If you’re addicted to cable news as I am, you can’t help but worry about the credit crisis gripping the world. I keep wondering how and when it’s going to affect me personally. Currently, I’m not seeking credit, but what if I was? I hear the stories about car dealerships unable to make auto loans, home equity lines being cut off, and credit card limits being cut back. But you’ll notice I didn’t mention mortgages. That’s because mortgage credit is the one segment of the financial market that remains relatively healthy. That was not a typo. Yes, you still can get a mortgage.
That may sound like an outrageous statement given what you’re hearing on the news. This credit crisis began because of bad mortgages. The Wall Street boys sliced, diced, packaged, and collateralized those bad mortgages and went belly-up. Fannie Mae and Freddie Mac overindulged on those bad mortgages and were nationalized. How can the words “mortgage” and “healthy” appear in the same sentence?
Well, it’s because of the Federal government’s involvement that it can. Back in the good ol’ days (before 2007), Fannie and Freddie represented only part, albeit a large part, of the secondary mortgage market. (The secondary market is where loans are packaged and sold to investors. In effect, it makes money available for more mortgages.) Wall Street also had a large share, and the government had a rather small share through FHA, VA, and USDA guaranteed/insured loans.
Fast forward to this year. Investors lost interest in mortgage investments, which put Wall Street out of the business. That meant a large part of the secondary market was gone (but this part was dominated by the exotic and sub-prime loan programs that were falling out of favor.) Loan originations plunged, in part because of the disappearance of these programs but also because mortgage insurance companies dramatically tightened the terms of loans they were willing to insure. Confidence in Fannie and Freddie started to wane, and investors began to question the strength of their guarantees. Both began to report capitalization problems, and questions arose about whether they would be able to continue buying new mortgages.
In steps the Federal government. First, it’s rather small share of the mortgage market started to balloon. The FHA loan became the program of choice for those with marginal credit. FHA loans represented almost 30% of the total mortgage market in July, up from less than 6% just three years ago. (FHA’s share is probably larger than it should be. Folks with good credit and down payment money get better terms with non-FHA loan programs, but they’re being steered to FHA.)
Second, the government nationalized Fannie and Freddie. Suddenly, that implicit backing from the Federal Treasury became explicit, and the risk associated with their bonds disappeared. (In fact, the day after the nationalization, mortgage rates dropped by more than half a point.) Not only that, but the government made capital injections into both companies and promised further injections going forward. The government’s goal was to insure that both companies had plenty of cash to buy mortgages.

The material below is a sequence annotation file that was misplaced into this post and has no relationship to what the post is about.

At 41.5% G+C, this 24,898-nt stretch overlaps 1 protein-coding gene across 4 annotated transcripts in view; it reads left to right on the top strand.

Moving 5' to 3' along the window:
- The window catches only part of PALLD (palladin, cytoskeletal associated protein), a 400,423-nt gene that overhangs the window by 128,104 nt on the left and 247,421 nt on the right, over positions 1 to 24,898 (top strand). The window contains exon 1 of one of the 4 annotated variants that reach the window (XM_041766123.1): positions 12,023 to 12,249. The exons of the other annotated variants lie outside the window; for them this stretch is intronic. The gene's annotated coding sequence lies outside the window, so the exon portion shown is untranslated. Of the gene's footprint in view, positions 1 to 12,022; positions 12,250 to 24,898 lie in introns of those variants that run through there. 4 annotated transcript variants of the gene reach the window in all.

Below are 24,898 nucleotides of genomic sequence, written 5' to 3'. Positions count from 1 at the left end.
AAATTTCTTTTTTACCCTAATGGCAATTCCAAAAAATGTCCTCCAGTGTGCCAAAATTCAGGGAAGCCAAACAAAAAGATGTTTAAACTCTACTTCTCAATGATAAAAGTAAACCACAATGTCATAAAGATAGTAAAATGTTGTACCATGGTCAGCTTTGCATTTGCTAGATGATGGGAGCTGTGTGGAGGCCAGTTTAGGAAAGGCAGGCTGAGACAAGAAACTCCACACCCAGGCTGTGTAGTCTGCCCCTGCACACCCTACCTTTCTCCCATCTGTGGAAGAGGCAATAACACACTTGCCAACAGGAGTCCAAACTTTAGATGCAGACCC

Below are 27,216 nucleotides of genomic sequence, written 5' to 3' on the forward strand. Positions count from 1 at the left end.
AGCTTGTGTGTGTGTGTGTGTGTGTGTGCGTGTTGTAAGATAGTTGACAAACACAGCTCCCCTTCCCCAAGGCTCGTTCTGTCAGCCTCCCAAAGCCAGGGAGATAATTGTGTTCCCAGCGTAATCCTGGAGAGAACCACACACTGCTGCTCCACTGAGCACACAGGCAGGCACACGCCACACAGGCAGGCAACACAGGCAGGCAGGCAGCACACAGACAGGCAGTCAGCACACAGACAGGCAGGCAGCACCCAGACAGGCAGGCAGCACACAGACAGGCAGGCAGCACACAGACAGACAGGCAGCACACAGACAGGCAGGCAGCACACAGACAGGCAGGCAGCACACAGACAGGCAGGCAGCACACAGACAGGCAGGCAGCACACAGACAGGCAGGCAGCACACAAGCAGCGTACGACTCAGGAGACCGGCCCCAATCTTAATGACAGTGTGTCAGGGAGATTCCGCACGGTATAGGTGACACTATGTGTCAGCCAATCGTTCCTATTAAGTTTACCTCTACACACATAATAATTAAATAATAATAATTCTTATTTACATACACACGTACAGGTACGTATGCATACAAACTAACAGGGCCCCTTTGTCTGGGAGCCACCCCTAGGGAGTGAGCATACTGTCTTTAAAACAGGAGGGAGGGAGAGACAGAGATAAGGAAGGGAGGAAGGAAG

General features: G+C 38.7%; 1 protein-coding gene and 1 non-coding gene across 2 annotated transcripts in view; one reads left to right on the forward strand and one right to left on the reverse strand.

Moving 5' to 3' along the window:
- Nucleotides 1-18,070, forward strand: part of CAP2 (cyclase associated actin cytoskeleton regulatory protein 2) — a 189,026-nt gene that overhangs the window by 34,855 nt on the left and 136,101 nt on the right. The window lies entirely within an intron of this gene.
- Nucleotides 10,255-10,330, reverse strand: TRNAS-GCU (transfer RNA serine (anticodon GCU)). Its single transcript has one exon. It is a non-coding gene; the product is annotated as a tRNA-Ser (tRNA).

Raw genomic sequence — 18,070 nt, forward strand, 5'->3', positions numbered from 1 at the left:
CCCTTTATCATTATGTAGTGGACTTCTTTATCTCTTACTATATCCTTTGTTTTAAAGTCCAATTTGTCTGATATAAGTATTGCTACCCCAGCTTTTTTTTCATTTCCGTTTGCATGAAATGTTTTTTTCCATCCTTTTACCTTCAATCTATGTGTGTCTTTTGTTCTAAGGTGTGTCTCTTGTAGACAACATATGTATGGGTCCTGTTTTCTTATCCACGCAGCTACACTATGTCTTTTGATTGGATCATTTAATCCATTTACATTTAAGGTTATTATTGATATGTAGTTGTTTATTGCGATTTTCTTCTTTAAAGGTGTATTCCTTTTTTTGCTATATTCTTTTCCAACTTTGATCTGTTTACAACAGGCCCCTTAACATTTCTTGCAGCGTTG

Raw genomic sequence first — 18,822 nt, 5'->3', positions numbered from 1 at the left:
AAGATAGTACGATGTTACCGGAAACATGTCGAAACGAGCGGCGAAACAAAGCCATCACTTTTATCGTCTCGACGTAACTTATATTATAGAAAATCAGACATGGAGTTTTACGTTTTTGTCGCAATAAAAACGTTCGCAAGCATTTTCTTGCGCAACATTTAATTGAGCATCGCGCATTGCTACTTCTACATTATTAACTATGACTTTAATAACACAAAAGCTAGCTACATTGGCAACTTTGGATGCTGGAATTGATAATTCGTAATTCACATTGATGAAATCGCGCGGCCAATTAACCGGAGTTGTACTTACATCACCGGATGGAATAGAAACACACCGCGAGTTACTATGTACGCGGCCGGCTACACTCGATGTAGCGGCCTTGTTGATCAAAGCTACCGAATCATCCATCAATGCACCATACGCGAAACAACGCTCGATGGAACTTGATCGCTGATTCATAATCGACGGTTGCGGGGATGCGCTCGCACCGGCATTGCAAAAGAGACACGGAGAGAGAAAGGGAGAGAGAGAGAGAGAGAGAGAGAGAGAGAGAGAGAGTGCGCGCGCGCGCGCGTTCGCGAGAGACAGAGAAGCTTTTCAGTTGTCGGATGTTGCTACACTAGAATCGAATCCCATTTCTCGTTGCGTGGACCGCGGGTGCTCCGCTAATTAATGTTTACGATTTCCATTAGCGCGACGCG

The net effect is that virtually the entire mortgage market is controlled by the Federal government, and the government is determined to do what it can to prevent further deterioration in housing.
Lenders are making mortgages, and you probably can qualify.
So if you’re considering a home purchase, what should you do? I suggest you consider these facts.
- Housing prices are down – some even say affordable. There are even some bargains out there.
- Mortgage rates are low. The question is will they remain low. Once this crisis ends, rates most likely will rise, especially after the government divests itself of Fannie and Freddie.
Can you qualify?
Did you ever hear the radio ad that said “Got a job, get a car?” Well, there’s some truth to that right now in the mortgage market. While easy credit is gone, if you have a steady job, decent credit, and a little savings, you should qualify. But what are decent credit and a little savings? If you have avoided bankruptcy, foreclosure, and repossession for the last few years, you probably have decent credit. The FHA and Fannie/Freddie loan programs require 3% down payment, but VA and USDA loan programs still require no down payment.
Finally, how might the economic rescue bill affect housing? Should you wait?
I am confident the government will modify many of the mortgages it purchases through the rescue bill due to political pressure. In the short term, this may put slight downward pressure on home prices because mortgage investors will be forced to acknowledge lower property values to participate in loan modifications. (Their alternative is foreclosure, which can be time consuming and expensive, and I suspect that same political pressure will block or lengthen foreclosure proceedings.) Loan modifications mean fewer foreclosures. Foreclosures tend to drive home prices down. Fewer foreclosures means more stable prices and should help the market find its floor more quickly. I would argue that if you find the home you want, and it’s priced right, now is the time to buy.